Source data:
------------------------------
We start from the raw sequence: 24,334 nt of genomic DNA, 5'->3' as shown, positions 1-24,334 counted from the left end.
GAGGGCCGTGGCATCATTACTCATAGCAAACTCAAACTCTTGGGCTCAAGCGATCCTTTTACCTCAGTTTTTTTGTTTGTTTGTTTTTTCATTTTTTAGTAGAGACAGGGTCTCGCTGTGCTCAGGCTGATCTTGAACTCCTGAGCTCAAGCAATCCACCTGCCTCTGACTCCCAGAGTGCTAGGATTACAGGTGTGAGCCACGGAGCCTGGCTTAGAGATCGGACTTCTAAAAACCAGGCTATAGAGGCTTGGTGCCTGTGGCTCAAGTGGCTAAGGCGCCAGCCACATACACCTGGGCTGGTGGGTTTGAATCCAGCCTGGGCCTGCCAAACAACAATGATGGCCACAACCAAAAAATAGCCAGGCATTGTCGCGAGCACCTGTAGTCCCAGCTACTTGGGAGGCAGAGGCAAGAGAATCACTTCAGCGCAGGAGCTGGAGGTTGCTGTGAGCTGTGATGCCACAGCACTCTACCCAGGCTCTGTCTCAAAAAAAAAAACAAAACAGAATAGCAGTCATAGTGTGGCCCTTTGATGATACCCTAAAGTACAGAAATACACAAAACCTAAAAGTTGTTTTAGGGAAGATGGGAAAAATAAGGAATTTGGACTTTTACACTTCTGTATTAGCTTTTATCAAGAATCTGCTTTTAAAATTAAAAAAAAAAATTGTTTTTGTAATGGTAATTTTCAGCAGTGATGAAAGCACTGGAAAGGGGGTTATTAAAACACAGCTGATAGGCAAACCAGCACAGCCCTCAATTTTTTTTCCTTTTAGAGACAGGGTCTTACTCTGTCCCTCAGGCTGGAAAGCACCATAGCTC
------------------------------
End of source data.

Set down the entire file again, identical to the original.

We start from the raw sequence: 24,334 nt of genomic DNA, 5'->3' as shown, positions 1-24,334 counted from the left end.
GAGGGCCGTGGCATCATTACTCATAGCAAACTCAAACTCTTGGGCTCAAGCGATCCTTTTACCTCAGTTTTTTTGTTTGTTTGTTTTTTCATTTTTTAGTAGAGACAGGGTCTCGCTGTGCTCAGGCTGATCTTGAACTCCTGAGCTCAAGCAATCCACCTGCCTCTGACTCCCAGAGTGCTAGGATTACAGGTGTGAGCCACGGAGCCTGGCTTAGAGATCGGACTTCTAAAAACCAGGCTATAGAGGCTTGGTGCCTGTGGCTCAAGTGGCTAAGGCGCCAGCCACATACACCTGGGCTGGTGGGTTTGAATCCAGCCTGGGCCTGCCAAACAACAATGATGGCCACAACCAAAAAATAGCCAGGCATTGTCGCGAGCACCTGTAGTCCCAGCTACTTGGGAGGCAGAGGCAAGAGAATCACTTCAGCGCAGGAGCTGGAGGTTGCTGTGAGCTGTGATGCCACAGCACTCTACCCAGGCTCTGTCTCAAAAAAAAAAACAAAACAGAATAGCAGTCATAGTGTGGCCCTTTGATGATACCCTAAAGTACAGAAATACACAAAACCTAAAAGTTGTTTTAGGGAAGATGGGAAAAATAAGGAATTTGGACTTTTACACTTCTGTATTAGCTTTTATCAAGAATCTGCTTTTAAAATTAAAAAAAAAAATTGTTTTTGTAATGGTAATTTTCAGCAGTGATGAAAGCACTGGAAAGGGGGTTATTAAAACACAGCTGATAGGCAAACCAGCACAGCCCTCAATTTTTTTTCCTTTTAGAGACAGGGTCTTACTCTGTCCCTCAGGCTGGAAAGCACCATAGCTC